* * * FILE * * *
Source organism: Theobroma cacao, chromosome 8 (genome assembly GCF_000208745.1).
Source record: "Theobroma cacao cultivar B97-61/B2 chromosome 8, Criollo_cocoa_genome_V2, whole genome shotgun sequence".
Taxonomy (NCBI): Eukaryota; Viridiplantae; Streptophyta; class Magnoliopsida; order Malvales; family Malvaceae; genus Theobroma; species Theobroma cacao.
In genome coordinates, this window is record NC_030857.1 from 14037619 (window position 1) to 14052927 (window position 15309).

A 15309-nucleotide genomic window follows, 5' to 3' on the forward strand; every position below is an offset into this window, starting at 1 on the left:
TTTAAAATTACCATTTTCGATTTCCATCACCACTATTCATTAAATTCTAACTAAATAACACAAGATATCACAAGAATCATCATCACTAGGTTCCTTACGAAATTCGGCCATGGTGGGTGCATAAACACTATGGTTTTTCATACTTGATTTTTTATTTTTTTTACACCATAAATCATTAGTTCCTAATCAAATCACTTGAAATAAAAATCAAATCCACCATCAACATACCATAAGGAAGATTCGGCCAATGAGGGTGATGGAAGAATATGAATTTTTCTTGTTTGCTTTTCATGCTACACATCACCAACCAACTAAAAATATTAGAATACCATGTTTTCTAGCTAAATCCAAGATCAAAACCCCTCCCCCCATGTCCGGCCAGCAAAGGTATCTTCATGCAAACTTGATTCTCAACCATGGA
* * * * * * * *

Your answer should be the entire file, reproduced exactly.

Source organism: Theobroma cacao, chromosome 8 (genome assembly GCF_000208745.1).
Source record: "Theobroma cacao cultivar B97-61/B2 chromosome 8, Criollo_cocoa_genome_V2, whole genome shotgun sequence".
Taxonomy (NCBI): Eukaryota; Viridiplantae; Streptophyta; class Magnoliopsida; order Malvales; family Malvaceae; genus Theobroma; species Theobroma cacao.
In genome coordinates, this window is record NC_030857.1 from 14037619 (window position 1) to 14052927 (window position 15309).

A 15309-nucleotide genomic window follows, 5' to 3' on the forward strand; every position below is an offset into this window, starting at 1 on the left:
TTTAAAATTACCATTTTCGATTTCCATCACCACTATTCATTAAATTCTAACTAAATAACACAAGATATCACAAGAATCATCATCACTAGGTTCCTTACGAAATTCGGCCATGGTGGGTGCATAAACACTATGGTTTTTCATACTTGATTTTTTATTTTTTTTACACCATAAATCATTAGTTCCTAATCAAATCACTTGAAATAAAAATCAAATCCACCATCAACATACCATAAGGAAGATTCGGCCAATGAGGGTGATGGAAGAATATGAATTTTTCTTGTTTGCTTTTCATGCTACACATCACCAACCAACTAAAAATATTAGAATACCATGTTTTCTAGCTAAATCCAAGATCAAAACCCCTCCCCCCATGTCCGGCCAGCAAAGGTATCTTCATGCAAACTTGATTCTCAACCATGGA